After all the air has been cleared, the bowl rotation speed is increased to the operation speed, and blood is introduced into channel 14 via inlet 18. Initially, all outflow is removed via plasma outlet 22, so that the saline solution can be removed and discarded. After processing a fixed volume of blood, all saline will have been removed, and the rate of removal of plasma through plasma outlet 22 is reduced. This flow is maintained to assure that any air or low density fluid that is introduced into channel 14 is immediately removed. The flow into inlet 18 is approximately 30 ml/min; flow through platelet outlet 20 is approximately 2 or 3 ml/min; flow through junction 28 is approximately 15 ml/min (about 2/3 of which is from red/white cell outlet 26), and the remainder is through outlet 22. The system automatically remains stable throughout the remaining procedure.
In the steady state operation, whole blood enters via inlet 18; platelets are removed via outlet 20; plasma is removed via outlet 22; red/white blood cells are removed via outlet 26, and red/white blood cells and plasma are alternately removed via outlet 24 so as to maintain the radial position of the interface between the red/white blood cells and the plasma.
The density of the incoming blood through inlet 18 into first-stage separation portion 30 is lower than the mean density in the region of inlet 18, so that the incoming blood flows clockwise in the direction of the smaller radius. Under centrifugal action, the red cells and the white cells sediment radially outward (owing to their larger density). As they do, the mean density increases so the clockwise flow of this fraction diminishes and eventually stops. The packed red and white cells then flow counterclockwise along the outer wall of portion 30 toward dam portion 32, where they are removed by outlet 26. The blood components remaining in portion 30 after separating out the red cells and the white cells are platelets and plasma. This mixture continues to flow clockwise and flows over transition portion 34 to second-stage separation portion 36. The decreasing outer wall radius at transition portion 34 acts as a dam permitting only the mixture of plasma and platelets to flow into second-stage separation portion 36. The interface between the packed red and white cells and the separated platelet and plasma mixture is maintained at a radius within the range of radii at the outer wall of transition portion 34 by interface positioning outlet 24.
In second-stage separation portion 36, the platelet and plasma mixture is subjected to a high centrifugal force for an extended period of time, and the platelets sediment radially outward until they reach the outer wall. Platelets beginning near the outer wall when entering second-stage separation portion 36 move clockwise along the outer wall into platelet collection well 40. Those that are closer to the inner wall of portion 36 continue sedimenting radially outward in the decreasing cross-sectional area portion of portion 36 until they reach the outer wall of the chamber and then reverse their direction of flow and slide counter-clockwise down the outer wall to collection well 40 for removal. The remaining plasma, with a very low platelet concentration, continues flowing clockwise. A fraction of the plasma is removed via outlet 22, and the remaining plasma flows to interface positioning outlet 24 for removal.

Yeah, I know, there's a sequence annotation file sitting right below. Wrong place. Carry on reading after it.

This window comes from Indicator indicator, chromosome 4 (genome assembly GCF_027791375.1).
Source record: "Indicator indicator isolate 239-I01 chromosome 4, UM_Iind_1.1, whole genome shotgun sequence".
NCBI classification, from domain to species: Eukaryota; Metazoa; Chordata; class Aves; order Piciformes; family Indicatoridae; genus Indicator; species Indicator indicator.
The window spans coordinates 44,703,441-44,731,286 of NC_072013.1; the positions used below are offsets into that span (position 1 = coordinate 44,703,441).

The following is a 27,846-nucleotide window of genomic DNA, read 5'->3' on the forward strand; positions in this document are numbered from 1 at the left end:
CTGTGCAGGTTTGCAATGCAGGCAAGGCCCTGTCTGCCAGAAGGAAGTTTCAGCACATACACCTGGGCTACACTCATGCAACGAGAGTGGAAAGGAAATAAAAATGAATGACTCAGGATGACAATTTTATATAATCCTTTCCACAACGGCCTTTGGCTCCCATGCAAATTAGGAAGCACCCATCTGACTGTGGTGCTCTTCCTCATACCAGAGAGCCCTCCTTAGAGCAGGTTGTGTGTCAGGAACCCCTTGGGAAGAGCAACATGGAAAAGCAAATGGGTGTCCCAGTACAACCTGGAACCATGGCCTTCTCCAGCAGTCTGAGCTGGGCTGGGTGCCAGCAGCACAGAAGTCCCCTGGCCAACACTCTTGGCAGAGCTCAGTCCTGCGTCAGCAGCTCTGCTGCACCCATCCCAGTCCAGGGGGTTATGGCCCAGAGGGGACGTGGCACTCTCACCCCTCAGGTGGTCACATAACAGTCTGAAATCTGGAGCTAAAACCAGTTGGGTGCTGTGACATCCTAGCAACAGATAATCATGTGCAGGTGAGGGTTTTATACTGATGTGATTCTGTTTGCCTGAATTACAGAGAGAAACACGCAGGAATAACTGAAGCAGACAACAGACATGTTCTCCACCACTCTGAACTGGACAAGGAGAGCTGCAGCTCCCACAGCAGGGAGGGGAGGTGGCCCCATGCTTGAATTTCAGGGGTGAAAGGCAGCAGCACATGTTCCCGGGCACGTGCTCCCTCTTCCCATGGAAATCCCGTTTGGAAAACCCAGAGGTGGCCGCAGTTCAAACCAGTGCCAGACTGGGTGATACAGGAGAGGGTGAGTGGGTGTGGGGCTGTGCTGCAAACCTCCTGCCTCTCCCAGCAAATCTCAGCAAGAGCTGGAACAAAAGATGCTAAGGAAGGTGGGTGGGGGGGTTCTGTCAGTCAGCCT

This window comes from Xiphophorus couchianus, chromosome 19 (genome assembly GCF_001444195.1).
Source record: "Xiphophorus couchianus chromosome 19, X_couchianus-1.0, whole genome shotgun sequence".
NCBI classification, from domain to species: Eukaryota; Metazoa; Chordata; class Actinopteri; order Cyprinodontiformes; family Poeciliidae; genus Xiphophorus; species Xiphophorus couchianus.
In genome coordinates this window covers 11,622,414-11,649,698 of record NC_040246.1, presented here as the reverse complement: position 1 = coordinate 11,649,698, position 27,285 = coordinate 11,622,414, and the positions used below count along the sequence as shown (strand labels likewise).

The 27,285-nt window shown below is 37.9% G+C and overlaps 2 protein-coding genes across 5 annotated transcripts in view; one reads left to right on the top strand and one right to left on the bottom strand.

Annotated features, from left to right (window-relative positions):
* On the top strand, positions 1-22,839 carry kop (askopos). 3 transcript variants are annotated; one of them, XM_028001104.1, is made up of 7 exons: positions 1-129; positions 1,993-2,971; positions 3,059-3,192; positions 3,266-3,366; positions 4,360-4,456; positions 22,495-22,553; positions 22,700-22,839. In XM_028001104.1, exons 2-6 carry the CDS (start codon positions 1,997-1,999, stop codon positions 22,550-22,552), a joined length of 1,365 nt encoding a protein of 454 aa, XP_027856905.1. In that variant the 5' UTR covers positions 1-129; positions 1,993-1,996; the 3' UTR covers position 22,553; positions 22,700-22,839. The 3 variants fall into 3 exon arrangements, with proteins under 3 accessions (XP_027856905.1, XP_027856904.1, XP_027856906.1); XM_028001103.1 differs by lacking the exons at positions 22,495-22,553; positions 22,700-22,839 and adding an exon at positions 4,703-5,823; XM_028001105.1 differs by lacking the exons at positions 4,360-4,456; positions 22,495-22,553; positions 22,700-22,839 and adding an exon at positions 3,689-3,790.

The interface that needs to be controlled is the interface between the packed red and white cells and the platelet and plasma mixture at transition portion 34, in order to achieve two objectives: (1) this interface cannot move too far radially inward or else the packed red cells and white cells will spill over and accumulate in platelet collection well 40, (2) the interface cannot move too far radially outward or else the platelets will separate from the incoming blood in first-stage separation portion 30, and will not flow into second-stage separation portion 36 for collection at well 40. Ideally, an interface positioning outlet should be located along channel 14 adjacent to the position at which interface control is desired. However, because the interface positioning outlet removes both plasma and red and white cells, if the interface positioning outlet were located near transition portion 34, it would remove plasma that is rich in platelets, compromising the efficiency of the device. By locating interface positioning outlet 24 at a point substantially moved from the interface to be controlled at transition portion 34, plasma that has a very low concentration of platelets can be used to regulate the interface. The distance of interface positioning outlet 24 from transition portion 34 results in a less precise location of the interface to be controlled, but it has been demonstrated that the radial location that the interface occupies falls within a band that assures good performance and without removal of platelets.
Other embodiments of the invention are within the scope of the following claims.